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Markets clear as mud

Grain markets seem about as clear as mud today, with the wheat market flashing
signs that a market top has already been scored for this late spring period,
corn flashing possibilities of that today (downside reversal), and soybeans
still a bull market. How can all 3 of these different viewpoints possibly be
right at the same time?

USDA stirred up this cloudy picture today, with a monthly report that was
bullish corn and soybeans, and neutral/bearish wheat. They cut US corn yields 2
more bushels below trend, recognizing the difficulty planting this year's crop.
They also cut US and world ending stocks of corn, and this bullish indication
was met with a huge 'thud' by the market, starting higher and then running to
big 8+c losses in a downside reversal. But buried beneath the numbers was also
a continued sign of demand destruction, this time on the feed side, as USDA cut
both corn and wheat feeding in this months report. Livestock prices have been
battered by the poor economic news, and that will have repercussions on feed
demand the coming year (especially hog feed use).

The wheat production number was lowered 10 mb, but the use number (feeding) was
cut 20 mb to leave a net rise in US ending stocks. World ending stocks were
higher, with the biggest gain in Russia (which offset the major exporters' cuts
in ending stocks). That left wheat unimpressed, and in front of the majority of
winter wheat harvest, prices fell under their own weight today. Wheat prices
have now dropped about 12% from their highs just a few weeks ago, meeting the
Pro Ag definition of a trend change and potential top.

USDA also cut soybean ending stocks (both US and world), leaving a slightly
friendly outlook for soybeans. We are now down to just 110 mb carryout
projected ending this year, an easy indication that ending stocks are basically
pipeline supplies in front of the new crop harvest. Old crop soybeans continue
to lead the bull market forward, with new highs today (which is starting to
sound like a broken record). How far this bull market can go is anyone's guess,
but given the strong market it could be surprising how far it could go (how
about last summer's highs?). For the 2009 marketing year, USDA projects a
midpoint price range of $10 soybeans, $4.30 corn, and $5.40 wheat.

Actually, come to think of it, perhaps USDA helped to clear up the cloudy
picture in grains! Soybean demand seems to continue to expand while the supply
chain hasn't geared up enough to meet the expanded demand, so hope springs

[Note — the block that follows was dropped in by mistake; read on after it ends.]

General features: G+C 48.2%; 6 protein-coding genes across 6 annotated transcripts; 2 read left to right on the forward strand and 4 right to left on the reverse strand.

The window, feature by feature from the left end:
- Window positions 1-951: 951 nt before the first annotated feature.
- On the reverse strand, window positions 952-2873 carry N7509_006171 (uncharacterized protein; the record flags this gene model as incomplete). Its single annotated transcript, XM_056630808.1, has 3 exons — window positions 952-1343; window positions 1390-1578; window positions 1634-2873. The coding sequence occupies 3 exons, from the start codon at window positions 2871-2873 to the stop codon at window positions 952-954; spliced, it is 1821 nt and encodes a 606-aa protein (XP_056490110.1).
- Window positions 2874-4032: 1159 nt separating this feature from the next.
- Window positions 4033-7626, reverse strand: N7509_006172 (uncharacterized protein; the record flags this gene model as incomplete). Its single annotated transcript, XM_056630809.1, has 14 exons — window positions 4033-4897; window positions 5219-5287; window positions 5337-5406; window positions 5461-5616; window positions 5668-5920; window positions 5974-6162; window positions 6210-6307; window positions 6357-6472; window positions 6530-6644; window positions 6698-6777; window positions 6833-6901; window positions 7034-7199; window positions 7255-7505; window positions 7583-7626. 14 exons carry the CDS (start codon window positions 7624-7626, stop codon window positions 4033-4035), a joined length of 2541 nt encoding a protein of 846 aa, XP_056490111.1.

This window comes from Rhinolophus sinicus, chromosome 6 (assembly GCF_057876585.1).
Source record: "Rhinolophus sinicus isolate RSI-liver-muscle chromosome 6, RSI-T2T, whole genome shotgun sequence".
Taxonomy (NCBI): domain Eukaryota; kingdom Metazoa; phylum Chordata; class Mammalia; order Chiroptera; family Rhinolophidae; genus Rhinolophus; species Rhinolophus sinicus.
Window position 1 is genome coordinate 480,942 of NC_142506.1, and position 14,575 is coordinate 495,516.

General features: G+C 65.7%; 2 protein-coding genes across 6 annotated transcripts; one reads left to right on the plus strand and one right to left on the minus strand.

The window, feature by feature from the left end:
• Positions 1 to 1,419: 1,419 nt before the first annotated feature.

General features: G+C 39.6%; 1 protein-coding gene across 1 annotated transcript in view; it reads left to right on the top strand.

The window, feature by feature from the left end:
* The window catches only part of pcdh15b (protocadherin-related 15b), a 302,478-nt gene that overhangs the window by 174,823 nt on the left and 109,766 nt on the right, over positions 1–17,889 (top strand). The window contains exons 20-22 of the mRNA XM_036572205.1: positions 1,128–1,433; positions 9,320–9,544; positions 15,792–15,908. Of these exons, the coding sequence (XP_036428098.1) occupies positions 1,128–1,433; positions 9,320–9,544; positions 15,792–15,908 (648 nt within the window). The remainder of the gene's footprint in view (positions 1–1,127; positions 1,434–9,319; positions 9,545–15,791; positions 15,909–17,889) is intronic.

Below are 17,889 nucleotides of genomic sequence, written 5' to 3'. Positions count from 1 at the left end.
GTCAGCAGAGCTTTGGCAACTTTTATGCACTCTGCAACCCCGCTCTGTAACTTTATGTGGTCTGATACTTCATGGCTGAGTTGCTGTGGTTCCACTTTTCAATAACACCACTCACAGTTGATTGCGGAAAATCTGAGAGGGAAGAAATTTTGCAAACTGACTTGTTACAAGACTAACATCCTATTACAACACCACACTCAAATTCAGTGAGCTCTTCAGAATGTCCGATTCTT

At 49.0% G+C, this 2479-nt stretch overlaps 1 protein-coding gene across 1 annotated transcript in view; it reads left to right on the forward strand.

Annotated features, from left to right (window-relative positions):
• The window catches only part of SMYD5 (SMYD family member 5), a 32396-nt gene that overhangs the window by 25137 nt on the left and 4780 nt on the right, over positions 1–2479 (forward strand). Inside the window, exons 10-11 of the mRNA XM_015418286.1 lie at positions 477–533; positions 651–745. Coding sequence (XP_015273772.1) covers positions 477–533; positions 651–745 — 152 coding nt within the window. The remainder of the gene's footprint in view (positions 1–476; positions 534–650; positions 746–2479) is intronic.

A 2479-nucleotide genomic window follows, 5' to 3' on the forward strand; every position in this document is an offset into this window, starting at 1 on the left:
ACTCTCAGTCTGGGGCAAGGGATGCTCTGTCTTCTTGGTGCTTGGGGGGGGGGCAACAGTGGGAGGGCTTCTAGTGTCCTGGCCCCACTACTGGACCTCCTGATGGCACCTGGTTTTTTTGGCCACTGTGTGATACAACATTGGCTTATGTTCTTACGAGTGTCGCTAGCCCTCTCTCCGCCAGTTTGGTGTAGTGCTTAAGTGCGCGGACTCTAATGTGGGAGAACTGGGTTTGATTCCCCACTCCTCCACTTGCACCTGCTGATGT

eternal in soybean prices. But feed demand continues to contract, a problem for
both corn and wheat prices. With wheat harvest around the corner, wheat prices
are feeling the additional pressure of potential harvest sales. Perhaps wheat
is just the first grain to turn lower?

If so, perhaps it follows that going with wheat eventually will be corn, a feed
grain powerhouse that must take its cues from feed demand (its largest demand
source). Soybeans might still be in a league of their own for the bulls, as
long as old crop prices continue to dominate market movement there. That leaves
the possibility of a few more months (2-3 months???) for prices to continue to
run higher. But the gravitational pull of wheat and corn may make it a little
tougher sled to ride in the coming few months.

We still have the uncertainties of the weather, for certainly the yield
estimates for wheat, corn, and soybeans will be off by some percentage, the only
question is how much and which way the error will be. Perhaps the early
indication, though, is in the reaction to the numbers. Corn reacted the most
opposite the USDA numbers today, closing lower on a bullish report. That might
be telling us about the current state of development in corn. As late as the
crop was planted (some still being put into the ground), it is surprising how
good the corn is rated. For soybeans, there is no early indication yet about
its crop ratings. Given the lateness of the crop seeding, warm weather in
northern Corn Belt areas might be bearish (helps with reaching maturity), while
in southern areas heat might be bullish (cooking the late planted crop). So
these two weather items will need to be monitored throughout the year.

It will be interesting to see if the weakness in corn will be followed by a
trend breaking move lower. Or was this just a correction in a bull market? We
might find out a lot about the corn price direction in the next few days!!! As
always, the market is keeping us on our toes. Lets just hope we don't stub any
on our way to marketing our grain!

The information contained, while not guaranteed as to accuracy or
completeness, has been obtained from sources we believe to be reliable. The
opinions and recommendations contained are based on our judgement and do not
guarantee profits will be achieved or that losses will not be incurred.
Recommendations should not be construed as an offer to buy or sell
commodities. There is substantial risk of loss in trading futures and
options on futures.

Ray Grabanski is President of Progressive Ag, a marketing and risk
management firm for farmers located in Fargo, ND. For questions or
comments, or if you are interested in more information about Progressive Ag's
common sense marketing services, call 1-800-450-1404 or email
Kristi@progressiveag.com.

Grain markets seem about as clear as mud today, with the wheat market flashing signs that a market top has already been scored for this late spring period, corn flashing possibilities of that today (downside reversal), and soybeans still a bull market. How can all 3 of these different viewpoints possibly be right at the same time?

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